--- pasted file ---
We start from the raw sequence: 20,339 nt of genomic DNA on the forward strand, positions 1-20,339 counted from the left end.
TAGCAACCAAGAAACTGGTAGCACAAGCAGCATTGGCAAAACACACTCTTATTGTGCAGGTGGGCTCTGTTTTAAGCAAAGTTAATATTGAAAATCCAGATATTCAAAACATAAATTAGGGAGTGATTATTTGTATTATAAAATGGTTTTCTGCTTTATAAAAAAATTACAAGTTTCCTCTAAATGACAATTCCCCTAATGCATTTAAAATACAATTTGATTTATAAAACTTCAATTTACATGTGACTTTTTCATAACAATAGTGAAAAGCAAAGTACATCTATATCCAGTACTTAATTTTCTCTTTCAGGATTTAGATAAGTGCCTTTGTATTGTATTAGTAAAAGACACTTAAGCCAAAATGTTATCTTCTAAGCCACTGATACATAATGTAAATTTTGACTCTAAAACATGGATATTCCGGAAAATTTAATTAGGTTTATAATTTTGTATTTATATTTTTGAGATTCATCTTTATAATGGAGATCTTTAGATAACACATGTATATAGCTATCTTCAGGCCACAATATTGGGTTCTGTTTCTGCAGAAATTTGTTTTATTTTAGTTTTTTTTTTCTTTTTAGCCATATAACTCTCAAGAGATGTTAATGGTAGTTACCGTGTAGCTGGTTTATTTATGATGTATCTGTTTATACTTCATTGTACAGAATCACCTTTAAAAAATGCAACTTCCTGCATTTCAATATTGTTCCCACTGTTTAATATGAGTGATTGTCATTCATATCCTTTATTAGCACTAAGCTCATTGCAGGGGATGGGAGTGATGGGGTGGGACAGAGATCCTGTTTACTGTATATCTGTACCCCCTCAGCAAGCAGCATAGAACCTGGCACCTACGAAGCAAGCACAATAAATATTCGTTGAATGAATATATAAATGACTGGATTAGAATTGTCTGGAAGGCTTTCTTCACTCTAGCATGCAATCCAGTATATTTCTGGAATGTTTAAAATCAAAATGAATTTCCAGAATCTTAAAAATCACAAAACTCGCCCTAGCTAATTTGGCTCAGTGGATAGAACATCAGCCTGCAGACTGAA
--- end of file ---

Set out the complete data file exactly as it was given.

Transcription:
We start from the raw sequence: 20,339 nt of genomic DNA on the forward strand, positions 1-20,339 counted from the left end.
TAGCAACCAAGAAACTGGTAGCACAAGCAGCATTGGCAAAACACACTCTTATTGTGCAGGTGGGCTCTGTTTTAAGCAAAGTTAATATTGAAAATCCAGATATTCAAAACATAAATTAGGGAGTGATTATTTGTATTATAAAATGGTTTTCTGCTTTATAAAAAAATTACAAGTTTCCTCTAAATGACAATTCCCCTAATGCATTTAAAATACAATTTGATTTATAAAACTTCAATTTACATGTGACTTTTTCATAACAATAGTGAAAAGCAAAGTACATCTATATCCAGTACTTAATTTTCTCTTTCAGGATTTAGATAAGTGCCTTTGTATTGTATTAGTAAAAGACACTTAAGCCAAAATGTTATCTTCTAAGCCACTGATACATAATGTAAATTTTGACTCTAAAACATGGATATTCCGGAAAATTTAATTAGGTTTATAATTTTGTATTTATATTTTTGAGATTCATCTTTATAATGGAGATCTTTAGATAACACATGTATATAGCTATCTTCAGGCCACAATATTGGGTTCTGTTTCTGCAGAAATTTGTTTTATTTTAGTTTTTTTTTTCTTTTTAGCCATATAACTCTCAAGAGATGTTAATGGTAGTTACCGTGTAGCTGGTTTATTTATGATGTATCTGTTTATACTTCATTGTACAGAATCACCTTTAAAAAATGCAACTTCCTGCATTTCAATATTGTTCCCACTGTTTAATATGAGTGATTGTCATTCATATCCTTTATTAGCACTAAGCTCATTGCAGGGGATGGGAGTGATGGGGTGGGACAGAGATCCTGTTTACTGTATATCTGTACCCCCTCAGCAAGCAGCATAGAACCTGGCACCTACGAAGCAAGCACAATAAATATTCGTTGAATGAATATATAAATGACTGGATTAGAATTGTCTGGAAGGCTTTCTTCACTCTAGCATGCAATCCAGTATATTTCTGGAATGTTTAAAATCAAAATGAATTTCCAGAATCTTAAAAATCACAAAACTCGCCCTAGCTAATTTGGCTCAGTGGATAGAACATCAGCCTGCAGACTGAA